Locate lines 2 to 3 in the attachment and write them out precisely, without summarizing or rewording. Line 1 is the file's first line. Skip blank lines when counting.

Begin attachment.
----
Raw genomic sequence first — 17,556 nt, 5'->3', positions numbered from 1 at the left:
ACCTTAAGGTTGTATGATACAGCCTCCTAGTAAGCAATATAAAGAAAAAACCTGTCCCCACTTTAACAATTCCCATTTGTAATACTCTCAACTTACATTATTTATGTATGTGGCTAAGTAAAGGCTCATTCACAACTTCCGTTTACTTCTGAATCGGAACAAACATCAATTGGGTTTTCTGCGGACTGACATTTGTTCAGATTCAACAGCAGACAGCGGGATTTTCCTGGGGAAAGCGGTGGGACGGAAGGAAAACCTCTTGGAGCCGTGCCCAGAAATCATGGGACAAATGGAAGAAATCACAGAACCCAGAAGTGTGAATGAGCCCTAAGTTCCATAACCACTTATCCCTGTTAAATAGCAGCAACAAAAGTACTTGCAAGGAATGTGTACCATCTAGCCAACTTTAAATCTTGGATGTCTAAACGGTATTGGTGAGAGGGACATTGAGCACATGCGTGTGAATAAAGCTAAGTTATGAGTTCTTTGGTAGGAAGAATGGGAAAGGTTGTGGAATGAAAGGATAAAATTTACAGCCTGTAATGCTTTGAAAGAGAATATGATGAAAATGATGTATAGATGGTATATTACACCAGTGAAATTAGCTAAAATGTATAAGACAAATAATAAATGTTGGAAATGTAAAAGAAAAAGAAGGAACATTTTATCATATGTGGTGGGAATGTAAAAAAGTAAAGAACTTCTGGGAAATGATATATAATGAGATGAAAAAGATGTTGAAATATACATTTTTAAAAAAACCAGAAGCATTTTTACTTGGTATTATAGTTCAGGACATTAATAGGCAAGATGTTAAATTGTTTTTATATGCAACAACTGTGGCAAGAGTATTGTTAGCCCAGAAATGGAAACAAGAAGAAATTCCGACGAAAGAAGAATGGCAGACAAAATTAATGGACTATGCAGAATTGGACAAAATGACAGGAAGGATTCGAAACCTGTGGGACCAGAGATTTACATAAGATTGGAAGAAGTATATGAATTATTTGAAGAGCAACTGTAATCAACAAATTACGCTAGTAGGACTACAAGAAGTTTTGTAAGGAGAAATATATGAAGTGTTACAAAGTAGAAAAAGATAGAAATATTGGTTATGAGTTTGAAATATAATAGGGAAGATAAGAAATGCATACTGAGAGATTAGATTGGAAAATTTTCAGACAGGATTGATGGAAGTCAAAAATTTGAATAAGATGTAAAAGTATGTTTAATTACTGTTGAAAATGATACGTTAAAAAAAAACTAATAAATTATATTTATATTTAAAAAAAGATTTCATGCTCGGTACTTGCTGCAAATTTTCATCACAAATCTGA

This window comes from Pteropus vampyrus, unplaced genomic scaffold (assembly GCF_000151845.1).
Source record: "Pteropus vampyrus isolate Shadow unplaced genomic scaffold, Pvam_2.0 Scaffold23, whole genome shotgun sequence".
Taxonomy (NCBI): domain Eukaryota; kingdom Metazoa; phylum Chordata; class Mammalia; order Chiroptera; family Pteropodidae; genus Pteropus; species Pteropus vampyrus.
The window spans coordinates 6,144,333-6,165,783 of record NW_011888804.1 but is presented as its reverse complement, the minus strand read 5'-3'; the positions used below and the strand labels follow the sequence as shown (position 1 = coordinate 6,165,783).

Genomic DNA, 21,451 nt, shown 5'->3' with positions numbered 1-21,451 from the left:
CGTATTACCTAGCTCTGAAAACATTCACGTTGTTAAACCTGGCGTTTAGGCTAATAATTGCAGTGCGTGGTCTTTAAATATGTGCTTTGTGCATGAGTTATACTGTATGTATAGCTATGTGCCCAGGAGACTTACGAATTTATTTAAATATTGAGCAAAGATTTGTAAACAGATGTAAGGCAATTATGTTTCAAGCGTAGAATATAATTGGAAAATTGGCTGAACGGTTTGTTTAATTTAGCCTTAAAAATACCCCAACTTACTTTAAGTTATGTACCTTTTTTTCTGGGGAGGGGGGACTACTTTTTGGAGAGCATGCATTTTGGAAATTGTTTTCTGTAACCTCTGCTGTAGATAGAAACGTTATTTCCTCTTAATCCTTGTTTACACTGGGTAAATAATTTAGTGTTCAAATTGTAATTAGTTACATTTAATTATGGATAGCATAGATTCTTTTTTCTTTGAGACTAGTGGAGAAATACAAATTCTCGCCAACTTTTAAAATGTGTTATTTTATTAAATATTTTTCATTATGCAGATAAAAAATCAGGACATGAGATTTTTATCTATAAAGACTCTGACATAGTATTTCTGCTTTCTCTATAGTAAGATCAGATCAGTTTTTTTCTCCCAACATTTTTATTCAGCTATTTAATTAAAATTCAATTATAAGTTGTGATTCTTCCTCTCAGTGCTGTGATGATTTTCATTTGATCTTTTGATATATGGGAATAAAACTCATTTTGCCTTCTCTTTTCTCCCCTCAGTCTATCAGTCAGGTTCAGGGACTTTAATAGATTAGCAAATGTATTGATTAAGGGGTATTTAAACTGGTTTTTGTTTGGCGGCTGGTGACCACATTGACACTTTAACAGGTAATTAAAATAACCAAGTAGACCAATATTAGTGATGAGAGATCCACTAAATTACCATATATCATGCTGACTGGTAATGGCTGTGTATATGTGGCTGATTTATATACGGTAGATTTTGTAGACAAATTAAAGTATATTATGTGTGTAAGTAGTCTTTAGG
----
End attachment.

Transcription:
ACCTTAAGGTTGTATGATACAGCCTCCTAGTAAGCAATATAAAGAAAAAACCTGTCCCCACTTTAACAATTCCCATTTGTAATACTCTCAACTTACATTATTTATGTATGTGGCTAAGTAAAGGCTCATTCACAACTTCCGTTTACTTCTGAATCGGAACAAACATCAATTGGGTTTTCTGCGGACTGACATTTGTTCAGATTCAACAGCAGACAGCGGGATTTTCCTGGGGAAAGCGGTGGGACGGAAGGAAAACCTCTTGGAGCCGTGCCCAGAAATCATGGGACAAATGGAAGAAATCACAGAACCCAGAAGTGTGAATGAGCCCTAAGTTCCATAACCACTTATCCCTGTTAAATAGCAGCAACAAAAGTACTTGCAAGGAATGTGTACCATCTAGCCAACTTTAAATCTTGGATGTCTAAACGGTATTGGTGAGAGGGACATTGAGCACATGCGTGTGAATAAAGCTAAGTTATGAGTTCTTTGGTAGGAAGAATGGGAAAGGTTGTGGAATGAAAGGATAAAATTTACAGCCTGTAATGCTTTGAAAGAGAATATGATGAAAATGATGTATAGATGGTATATTACACCAGTGAAATTAGCTAAAATGTATAAGACAAATAATAAATGTTGGAAATGTAAAAGAAAAAGAAGGAACATTTTATCATATGTGGTGGGAATGTAAAAAAGTAAAGAACTTCTGGGAAATGATATATAATGAGATGAAAAAGATGTTGAAATATACATTTTTAAAAAAACCAGAAGCATTTTTACTTGGTATTATAGTTCAGGACATTAATAGGCAAGATGTTAAATTGTTTTTATATGCAACAACTGTGGCAAGAGTATTGTTAGCCCAGAAATGGAAACAAGAAGAAATTCCGACGAAAGAAGAATGGCAGACAAAATTAATGGACTATGCAGAATTGGACAAAATGACAGGAAGGATTCGAAACCTGTGGGACCAGAGATTTACATAAGATTGGAAGAAGTATATGAATTATTTGAAGAGCAACTGTAATCAACAAATTACGCTAGTAGGACTACAAGAAGTTTTGTAAGGAGAAATATATGAAGTGTTACAAAGTAGAAAAAGATAGAAATATTGGTTATGAGTTTGAAATATAATAGGGAAGATAAGAAATGCATACTGAGAGATTAGATTGGAAAATTTTCAGACAGGATTGATGGAAGTCAAAAATTTGAATAAGATGTAAAAGTATGTTTAATTACTGTTGAAAATGATACGTTAAAAAAAAACTAATAAATTATATTTATATTTAAAAAAAGATTTCATGCTCGGTACTTGCTGCAAATTTTCATCACAAATCTGA

This window comes from Pteropus vampyrus, unplaced genomic scaffold (assembly GCF_000151845.1).